Apple have implemented in 10.4 (possibly fully from 10.4.2) the ability to rotate the screen - if the graphics card supports it (this probably means Apple's driver supports rotation for that graphics card). Moreover, you do not have to perform opt-click; there will be a selection box automatically available in the Display System Preferences if the driver has support.

 

Display System Preference Panel

 

I tested this using 10.4 on the two MDD G4 PowerMacs I own. One is the Dual 867 MHz with stock Nvidia GeForce 4 MX card. (10.4.2) - no rotation possible The other is a Dual 1.25 GHz with stock ATI Radeon 9000. (10.4.2 Server) - rotation is possible

To check that it was not some special function within Server, I swapped the cards around. I found the rotation capability was now swapped.

From this I conclude the functionality is very much built-in and intended to be there, at last, but with restrictions. Then I looked at System Profiler and observed that it clearly states if rotation is supported or not!

Incidentally, I also checked to see if it was hiding in 10.3.9 - it is not. (The Dual 867 has 10.3.9 also, which I was normally using until running this test.)

I have owned an ADi 17x+ rotatable CRT screen for a long time. The rotation never worked properly under Windows, and I never really got around to using Mac Classic. I am really glad to see full length pages again.

Tim Lee

Hi Tim,

Very cool. Thank you for the information.

Now what I need is a laptop with a rotating display.

Charles

Display Rotation Depends on Video Card

From Paul Shealy

Tim Lee wrote that the Dell 2005 FPW had a worse viewing angle than the Apple display. They use the exact same Phillips LCD panel. I looked at both and bought the Dell.

Speaking of display rotation, I have 10.4.2, along with a retail ATI 9800 video card in my G5 and don't get the rotate pulldown in the displays preference. I have to use the ATI Displays preference to get display rotation.

Paul Shealy

Internal Modem Problem on Beige G3

From James Fulkerson

Charles,

I have an original beige G3 desktop I picked up used on eBay. When I got it, it didn't have a modem installed. Also on eBay, I found a replacement system board with a faster processor, more RAM, and the audio-video personality card with S-video jacks and an internal modem. I bought it and installed it, but the modem refuses to work. I even went so far as to get a different one from the seller, but it doesn't work, either.

When it was suggested that I do a clean install of the System Folder, I tried that without success. I have also tried doing a complete reinstall from OS 8.5 with no luck. For whatever reason, I cannot get the modem Control Panel to give me the internal modem option - it only allows me to have the external modem or printer ports. I have been sure to have one or the other of these modems installed when I try these things, and most times the system doesn't even see it's there at all, so it doesn't load the drivers for the internal modems (but it loads every other modem driver on the disk!).

I'm sure the modem is seated in the slot correctly and that the personality card is seated in it's slot correctly (I get sound from the speakers built into my monitor). The only other thing I changed was to remove the metal knockout plug on the back of the personality card to allow the modem to fit with the phone jack visible.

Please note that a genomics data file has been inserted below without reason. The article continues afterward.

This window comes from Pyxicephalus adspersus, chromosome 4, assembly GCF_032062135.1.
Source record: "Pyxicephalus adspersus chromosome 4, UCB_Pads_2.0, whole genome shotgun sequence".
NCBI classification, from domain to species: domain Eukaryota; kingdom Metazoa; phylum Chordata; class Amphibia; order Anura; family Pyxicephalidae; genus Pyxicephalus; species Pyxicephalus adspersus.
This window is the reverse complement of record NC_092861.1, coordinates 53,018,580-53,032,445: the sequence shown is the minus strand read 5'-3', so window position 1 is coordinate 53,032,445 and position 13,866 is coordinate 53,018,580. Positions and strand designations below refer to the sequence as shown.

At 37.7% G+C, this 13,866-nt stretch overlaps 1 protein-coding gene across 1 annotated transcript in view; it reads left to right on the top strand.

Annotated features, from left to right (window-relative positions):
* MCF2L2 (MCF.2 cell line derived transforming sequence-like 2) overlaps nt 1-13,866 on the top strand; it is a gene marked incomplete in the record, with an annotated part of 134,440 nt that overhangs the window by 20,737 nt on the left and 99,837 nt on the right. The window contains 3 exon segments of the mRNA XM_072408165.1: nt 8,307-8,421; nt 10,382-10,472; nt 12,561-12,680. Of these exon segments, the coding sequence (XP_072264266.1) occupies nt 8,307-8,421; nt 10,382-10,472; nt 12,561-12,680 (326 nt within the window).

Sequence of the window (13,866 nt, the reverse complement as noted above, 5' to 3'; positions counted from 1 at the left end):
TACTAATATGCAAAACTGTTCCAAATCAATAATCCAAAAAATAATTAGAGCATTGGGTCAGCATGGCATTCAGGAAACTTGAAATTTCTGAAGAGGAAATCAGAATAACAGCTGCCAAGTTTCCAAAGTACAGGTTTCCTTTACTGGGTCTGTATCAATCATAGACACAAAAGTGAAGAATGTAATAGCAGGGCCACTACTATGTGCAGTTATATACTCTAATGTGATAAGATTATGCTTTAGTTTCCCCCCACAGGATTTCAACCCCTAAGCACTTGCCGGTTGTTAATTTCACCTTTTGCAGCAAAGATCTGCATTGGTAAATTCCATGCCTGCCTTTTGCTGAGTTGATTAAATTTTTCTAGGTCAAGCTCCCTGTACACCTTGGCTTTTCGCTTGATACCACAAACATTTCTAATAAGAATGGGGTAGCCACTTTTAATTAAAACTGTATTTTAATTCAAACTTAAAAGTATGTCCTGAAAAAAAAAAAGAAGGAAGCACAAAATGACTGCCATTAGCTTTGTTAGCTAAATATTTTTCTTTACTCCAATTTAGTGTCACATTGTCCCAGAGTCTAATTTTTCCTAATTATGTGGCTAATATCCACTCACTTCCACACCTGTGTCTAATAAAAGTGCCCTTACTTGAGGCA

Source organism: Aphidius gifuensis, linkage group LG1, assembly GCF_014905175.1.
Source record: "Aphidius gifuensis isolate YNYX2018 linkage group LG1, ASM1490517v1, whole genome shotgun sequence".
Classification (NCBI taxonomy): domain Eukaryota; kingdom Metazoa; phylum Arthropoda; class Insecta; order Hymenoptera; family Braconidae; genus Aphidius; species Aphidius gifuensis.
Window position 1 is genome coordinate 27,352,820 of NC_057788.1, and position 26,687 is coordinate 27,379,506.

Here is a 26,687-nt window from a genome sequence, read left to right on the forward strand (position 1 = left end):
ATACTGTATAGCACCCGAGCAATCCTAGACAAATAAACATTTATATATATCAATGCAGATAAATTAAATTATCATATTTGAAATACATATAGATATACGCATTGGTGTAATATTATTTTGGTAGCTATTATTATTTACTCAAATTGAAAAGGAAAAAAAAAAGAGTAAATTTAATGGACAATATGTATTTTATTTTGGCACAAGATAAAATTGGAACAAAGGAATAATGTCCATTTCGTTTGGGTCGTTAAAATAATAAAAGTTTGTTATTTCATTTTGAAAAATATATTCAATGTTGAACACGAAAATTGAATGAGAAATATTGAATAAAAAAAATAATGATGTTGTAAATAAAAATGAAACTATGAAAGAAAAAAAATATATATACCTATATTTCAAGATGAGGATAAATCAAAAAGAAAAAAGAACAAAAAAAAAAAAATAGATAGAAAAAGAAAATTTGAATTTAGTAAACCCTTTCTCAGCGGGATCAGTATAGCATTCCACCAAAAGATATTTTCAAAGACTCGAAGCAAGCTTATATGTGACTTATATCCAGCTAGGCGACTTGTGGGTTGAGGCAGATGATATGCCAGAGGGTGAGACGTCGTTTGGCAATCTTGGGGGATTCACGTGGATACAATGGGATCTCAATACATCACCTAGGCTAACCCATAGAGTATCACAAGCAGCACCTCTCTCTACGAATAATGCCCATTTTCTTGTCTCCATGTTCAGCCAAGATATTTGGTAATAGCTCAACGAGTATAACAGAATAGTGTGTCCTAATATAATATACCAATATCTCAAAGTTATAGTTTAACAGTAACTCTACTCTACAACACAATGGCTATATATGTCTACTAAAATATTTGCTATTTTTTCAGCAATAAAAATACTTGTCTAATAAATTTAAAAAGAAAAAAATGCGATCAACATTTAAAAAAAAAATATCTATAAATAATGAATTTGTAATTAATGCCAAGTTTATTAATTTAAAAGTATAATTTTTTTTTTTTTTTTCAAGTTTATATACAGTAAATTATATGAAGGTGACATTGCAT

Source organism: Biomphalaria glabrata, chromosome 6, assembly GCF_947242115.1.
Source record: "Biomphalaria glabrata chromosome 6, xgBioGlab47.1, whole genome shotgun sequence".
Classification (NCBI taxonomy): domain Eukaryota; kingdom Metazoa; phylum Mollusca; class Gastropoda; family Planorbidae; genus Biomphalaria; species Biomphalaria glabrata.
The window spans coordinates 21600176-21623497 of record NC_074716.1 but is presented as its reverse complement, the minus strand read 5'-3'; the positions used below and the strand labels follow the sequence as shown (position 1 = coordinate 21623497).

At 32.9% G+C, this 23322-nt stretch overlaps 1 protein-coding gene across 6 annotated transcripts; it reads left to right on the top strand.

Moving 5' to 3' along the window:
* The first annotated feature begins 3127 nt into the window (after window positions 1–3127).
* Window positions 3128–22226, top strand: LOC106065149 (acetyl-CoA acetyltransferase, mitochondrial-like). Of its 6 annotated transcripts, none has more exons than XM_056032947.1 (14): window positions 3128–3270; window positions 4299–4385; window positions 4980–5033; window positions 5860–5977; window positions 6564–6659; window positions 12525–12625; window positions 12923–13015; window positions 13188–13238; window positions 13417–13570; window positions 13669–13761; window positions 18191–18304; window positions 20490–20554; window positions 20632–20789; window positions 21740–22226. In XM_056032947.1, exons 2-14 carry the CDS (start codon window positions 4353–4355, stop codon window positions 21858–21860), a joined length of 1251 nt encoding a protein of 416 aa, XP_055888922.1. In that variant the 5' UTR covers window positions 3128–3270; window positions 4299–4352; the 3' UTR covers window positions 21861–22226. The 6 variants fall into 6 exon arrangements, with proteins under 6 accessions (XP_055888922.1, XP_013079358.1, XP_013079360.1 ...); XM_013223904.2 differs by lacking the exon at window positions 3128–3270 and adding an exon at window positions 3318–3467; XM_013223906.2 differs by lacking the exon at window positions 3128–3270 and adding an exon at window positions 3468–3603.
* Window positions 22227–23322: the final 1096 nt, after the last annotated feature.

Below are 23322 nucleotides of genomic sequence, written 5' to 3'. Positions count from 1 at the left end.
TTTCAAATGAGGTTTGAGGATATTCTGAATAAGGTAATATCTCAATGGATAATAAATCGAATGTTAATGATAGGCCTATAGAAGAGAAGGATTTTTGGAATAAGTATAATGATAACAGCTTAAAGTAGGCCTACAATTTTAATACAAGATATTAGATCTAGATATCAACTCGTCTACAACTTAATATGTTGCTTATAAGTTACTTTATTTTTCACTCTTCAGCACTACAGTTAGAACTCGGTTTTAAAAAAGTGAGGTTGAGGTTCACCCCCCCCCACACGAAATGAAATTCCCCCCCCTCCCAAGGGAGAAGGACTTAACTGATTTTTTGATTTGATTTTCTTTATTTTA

Am I doing something wrong? I've loaded up to OS 9.2.2 as well, and still no luck. I'm beginning to think the modems are dead. I can't see any kind of jumper settings or cables I need to connect, and I've run this by the forum boards at EveryMac.com without success. Any assistance will be greatly appreciated.

Thanks,
James Fulkerson

Hi James,

This is a kind of glitch that can make you tear your hair out.

I doubt that it's anything you are doing. My guess is some sort of hardware problem.

Two defective modems seems unlikely, but not impossible. There maybe some other issue with the board that is preventing it from recognizing the internal modem. I doubt that it's a software problem, since the external modems work.

As long as there are no other issues, one suggestion would be to just use an external modem.

Charles

Why Apple Should Hold Off on Intel

From Alvin

Hi, how're you?

This is a sort of wish list, if you could integrate it in your articles, that'd be great. Apple might be listening:

Basing on Wozniak's suggestion to have more entertaining games for the Mac and the gap between the price of say a Power Mac to a DIY Athlon 64, it's best to say that [Apple] should partner with Nintendo with its Revolution console. It feels that Nintendo is keeping the competition off-track, saying that it has lesser graphics, no HDTV, that it won't use HD-DVD as media, and that's it's greatest strength is just the controller. With that kind of controller that is handy as a TV remote, it not hard to say that it should have HDTV, and then it's easy to say that they have a multicore on the ready, because high resolution means it needs more power. They also get their CPU from IBM, then for sure they have prototypes that are multicore. It needs to, because as soon as Sony says it too has gyros and depth sensors in it's PS3 controller, Nintendo will be in big trouble as Sony's console offers a lot more, the controller for the Revolution won't have that advantage anymore.